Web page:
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ERIC Number: ED539057
Record Type: Non-Journal
Publication Date: 2011
Pages: 180
Abstractor: As Provided
Reference Count: N/A
ISBN: ISBN-978-1-2671-1985-8
ISSN: N/A
Meaningful Use of Simulation as an Educational Method in Nursing Programs
Thompson, Teri L.
ProQuest LLC, Ph.D. Dissertation, University of Kansas
The purpose of this descriptive study was to examine the use of simulation technology within nursing programs leading to licensure as registered nurses. In preparation for this study the Use of Simulation Technology Inventory (USTI) was developed and based in the structure, processes, outcomes model and the current literature on simulation. The survey was then piloted in one Midwestern state. Total item content validity index reported from the first use was 0.97. The USTI was sent to nursing programs in three Midwestern states, and 23 programs of nursing completed the survey. Data were both quantitative and qualitative in nature. Findings indicated that the majority of the respondents reported that they were or would be using simulation to teach undergraduate students. The courses that simulation technology were most frequently used in were medical-surgical nursing and obstetrics. Respondents described their physical simulation space, how they use simulation within their program, and student evaluation practices. Implications include research implications, educational implications and best practice implications. The most important research implications included the need to develop, pilot, and use methods to assess simulation outcomes for students and against program outcomes. Nursing education has found the gap between academia and practice is increasing. The shortage of nursing faculty, clinical sites in not only medical surgical nursing, but in many specialty areas, and decreasing financial support for nursing education have pushed nursing programs to explore new teaching methodologies. Simulation technology is one of the newer methodologies that has had a positive impact within nursing education. The best practice implication from this study was that nursing programs should develop a plan for the funding, implementation, and use of simulation technology. The plan should include a curricular map so that the simulator is included in all key nursing courses. Finally, this study is unique in that only one other study exists that examines what is occurring with simulation use. More research needs to be completed looking at other regions of the US so that best practices can be established. [The dissertation citations contained here are published with the permission of ProQuest LLC. Further reproduction is prohibited without permission. Copies of dissertations may be obtained by Telephone (800) 1-800-521-0600. Web page: http://www.proquest.com/en-US/products/dissertations/individuals.shtml.]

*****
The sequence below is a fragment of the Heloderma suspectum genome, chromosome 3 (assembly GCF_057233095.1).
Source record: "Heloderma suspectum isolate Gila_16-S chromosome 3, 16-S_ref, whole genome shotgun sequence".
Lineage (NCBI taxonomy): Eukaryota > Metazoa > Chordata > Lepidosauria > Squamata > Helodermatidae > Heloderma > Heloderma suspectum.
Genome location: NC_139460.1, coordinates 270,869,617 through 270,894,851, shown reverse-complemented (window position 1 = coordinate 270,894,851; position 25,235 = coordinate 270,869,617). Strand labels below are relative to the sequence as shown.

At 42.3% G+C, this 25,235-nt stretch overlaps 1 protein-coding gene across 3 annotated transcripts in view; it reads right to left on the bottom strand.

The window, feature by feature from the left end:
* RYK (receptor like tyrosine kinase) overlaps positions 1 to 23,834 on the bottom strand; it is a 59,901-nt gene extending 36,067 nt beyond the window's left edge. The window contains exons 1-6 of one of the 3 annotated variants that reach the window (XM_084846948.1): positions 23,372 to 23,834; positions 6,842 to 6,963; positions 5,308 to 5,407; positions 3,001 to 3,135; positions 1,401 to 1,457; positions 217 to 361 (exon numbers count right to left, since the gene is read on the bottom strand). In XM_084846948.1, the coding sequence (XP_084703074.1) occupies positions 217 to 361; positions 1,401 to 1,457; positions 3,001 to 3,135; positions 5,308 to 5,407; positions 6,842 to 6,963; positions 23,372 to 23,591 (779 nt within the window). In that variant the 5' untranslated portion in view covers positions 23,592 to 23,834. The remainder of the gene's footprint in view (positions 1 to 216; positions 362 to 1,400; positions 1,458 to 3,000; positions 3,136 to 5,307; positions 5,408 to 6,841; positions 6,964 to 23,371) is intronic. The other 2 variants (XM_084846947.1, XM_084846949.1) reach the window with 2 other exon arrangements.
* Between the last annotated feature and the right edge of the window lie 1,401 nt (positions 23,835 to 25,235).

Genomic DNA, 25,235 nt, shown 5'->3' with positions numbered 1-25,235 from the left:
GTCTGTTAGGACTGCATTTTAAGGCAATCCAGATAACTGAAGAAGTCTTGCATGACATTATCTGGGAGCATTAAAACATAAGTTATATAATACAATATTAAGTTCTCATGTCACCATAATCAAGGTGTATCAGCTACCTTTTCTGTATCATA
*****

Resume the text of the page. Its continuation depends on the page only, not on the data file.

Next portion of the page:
ProQuest LLC. 789 East Eisenhower Parkway, P.O. Box 1346, Ann Arbor, MI 48106. Tel: 800-521-0600; Web site: http://www.proquest.com/en-US/products/dissertations/individuals.shtml
Publication Type: Dissertations/Theses - Doctoral Dissertations
Education Level: Higher Education; Postsecondary Education
Audience: N/A
Language: English
Sponsor: N/A
Authoring Institution: N/A